Elections

The striking GOP debate moment when Ted Cruz broke into Spanish — and Marco Rubio didn't follow

Sen. Ted Cruz speaks during the Republican presidential candidate debate at the Peace Center in Greenville, South Carolina, U.S., on Saturday, Feb. 13, 2016.
Sen. Ted Cruz speaks during the Republican presidential candidate debate at the Peace Center in Greenville, South Carolina, U.S., on Saturday, Feb. 13, 2016. Bloomberg

The first Republican to speak Spanish on a presidential debate stage this election wasn't one of the two candidates fluent in the language. It was the one some Latinos accuse of not being Hispanic enough.

Texas Sen. Ted Cruz surprised the audience in Greenville, South Carolina, on Saturday night when he taunted Florida Sen. Marco Rubio — in Spanish.

Cruz has called his mastery of his Cuban immigrant father's native tongue as "lousy." But that didn't stop him from turning to Rubio and encouraging to repeat past remarks Rubio had made on immigration reform to Univision, the Spanish-language news giant.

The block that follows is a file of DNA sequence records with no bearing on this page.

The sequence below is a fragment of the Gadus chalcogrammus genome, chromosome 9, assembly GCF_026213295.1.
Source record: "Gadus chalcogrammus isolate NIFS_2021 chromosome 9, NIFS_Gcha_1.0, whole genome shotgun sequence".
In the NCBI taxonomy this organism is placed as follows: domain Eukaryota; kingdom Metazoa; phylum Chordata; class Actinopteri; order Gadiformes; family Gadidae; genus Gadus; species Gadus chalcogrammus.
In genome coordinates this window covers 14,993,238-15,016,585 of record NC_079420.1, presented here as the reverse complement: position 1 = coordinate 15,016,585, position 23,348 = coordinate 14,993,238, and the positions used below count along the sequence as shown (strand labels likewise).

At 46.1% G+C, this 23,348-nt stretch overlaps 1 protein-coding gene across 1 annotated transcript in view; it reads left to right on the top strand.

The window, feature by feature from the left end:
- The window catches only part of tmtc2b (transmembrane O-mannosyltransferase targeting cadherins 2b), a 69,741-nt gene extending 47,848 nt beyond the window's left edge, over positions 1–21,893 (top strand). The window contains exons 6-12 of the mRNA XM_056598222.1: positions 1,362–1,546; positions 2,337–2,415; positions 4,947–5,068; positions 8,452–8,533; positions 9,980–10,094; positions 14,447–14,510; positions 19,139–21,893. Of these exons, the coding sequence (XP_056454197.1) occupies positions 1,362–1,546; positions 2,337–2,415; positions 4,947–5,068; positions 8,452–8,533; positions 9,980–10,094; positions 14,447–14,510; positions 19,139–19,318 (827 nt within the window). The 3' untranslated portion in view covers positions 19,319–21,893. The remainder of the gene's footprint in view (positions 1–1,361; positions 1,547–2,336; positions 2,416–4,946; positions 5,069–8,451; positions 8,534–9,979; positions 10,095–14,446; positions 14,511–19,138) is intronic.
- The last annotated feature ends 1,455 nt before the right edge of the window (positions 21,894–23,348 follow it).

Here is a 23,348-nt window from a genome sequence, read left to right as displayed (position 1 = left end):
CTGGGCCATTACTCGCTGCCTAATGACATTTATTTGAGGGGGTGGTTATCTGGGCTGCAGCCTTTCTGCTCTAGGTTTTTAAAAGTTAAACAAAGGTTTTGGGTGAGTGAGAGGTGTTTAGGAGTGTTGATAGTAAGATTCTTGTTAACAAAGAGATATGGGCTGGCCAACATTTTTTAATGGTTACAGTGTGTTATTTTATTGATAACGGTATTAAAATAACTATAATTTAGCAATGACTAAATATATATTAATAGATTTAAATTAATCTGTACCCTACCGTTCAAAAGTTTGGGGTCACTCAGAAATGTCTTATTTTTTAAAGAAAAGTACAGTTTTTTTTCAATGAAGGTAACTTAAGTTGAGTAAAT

"Marco went on Univision in Spanish and said he would not rescind President Obama's illegal executive amnesty on his first day in office," Cruz began.

Retorted Rubio: "Well, first of all, I don't know how he knows what I said on Univision because he doesn't speak Spanish."

That's when Cruz went for it.

"Ahora mismo, díselo ahora en español si quieres," Cruz said, haltingly. Right now, tell them right now in Spanish if you want. (It appeared on CBS' rush debate transcript as a quintessential minority moment: "CRUZ: (SPEAKING SPANISH).")

Rubio, who is also Cuban American, is fully bilingual. But this was a nationally televised debate ahead of next Saturday's primary in deeply red, deeply traditional South Carolina. So Rubio didn't respond en español. Neither did former Florida Gov. Jeb Bush, who is also fluent. (Rubio, who has been pretty consistent on the need to eventually repeal Obama's executive action on immigration, used the moment to add to his argument that Cruz is a liar.)

Republicans have been desperate to connect with Latino voters crucial to winning a general election. But the two candidates who talk most often about growing the GOP shied away from their opportunity Saturday night.

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